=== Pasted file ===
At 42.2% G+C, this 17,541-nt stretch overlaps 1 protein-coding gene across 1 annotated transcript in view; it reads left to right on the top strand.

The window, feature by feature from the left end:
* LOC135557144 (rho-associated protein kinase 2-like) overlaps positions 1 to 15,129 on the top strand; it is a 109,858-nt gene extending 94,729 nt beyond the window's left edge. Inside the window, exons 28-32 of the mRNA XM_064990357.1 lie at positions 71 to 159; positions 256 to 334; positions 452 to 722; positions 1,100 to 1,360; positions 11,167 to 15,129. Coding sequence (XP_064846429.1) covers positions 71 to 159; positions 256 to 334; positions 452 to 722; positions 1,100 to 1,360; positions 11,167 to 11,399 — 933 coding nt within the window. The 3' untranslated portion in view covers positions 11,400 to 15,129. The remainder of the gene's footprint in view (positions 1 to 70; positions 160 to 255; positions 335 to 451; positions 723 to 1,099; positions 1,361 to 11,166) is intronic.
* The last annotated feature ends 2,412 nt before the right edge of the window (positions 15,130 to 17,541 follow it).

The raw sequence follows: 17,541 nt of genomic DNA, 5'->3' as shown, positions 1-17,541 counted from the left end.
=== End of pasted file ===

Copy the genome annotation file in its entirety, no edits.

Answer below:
At 42.2% G+C, this 17,541-nt stretch overlaps 1 protein-coding gene across 1 annotated transcript in view; it reads left to right on the top strand.

The window, feature by feature from the left end:
* LOC135557144 (rho-associated protein kinase 2-like) overlaps positions 1 to 15,129 on the top strand; it is a 109,858-nt gene extending 94,729 nt beyond the window's left edge. Inside the window, exons 28-32 of the mRNA XM_064990357.1 lie at positions 71 to 159; positions 256 to 334; positions 452 to 722; positions 1,100 to 1,360; positions 11,167 to 15,129. Coding sequence (XP_064846429.1) covers positions 71 to 159; positions 256 to 334; positions 452 to 722; positions 1,100 to 1,360; positions 11,167 to 11,399 — 933 coding nt within the window. The 3' untranslated portion in view covers positions 11,400 to 15,129. The remainder of the gene's footprint in view (positions 1 to 70; positions 160 to 255; positions 335 to 451; positions 723 to 1,099; positions 1,361 to 11,166) is intronic.
* The last annotated feature ends 2,412 nt before the right edge of the window (positions 15,130 to 17,541 follow it).

The raw sequence follows: 17,541 nt of genomic DNA, 5'->3' as shown, positions 1-17,541 counted from the left end.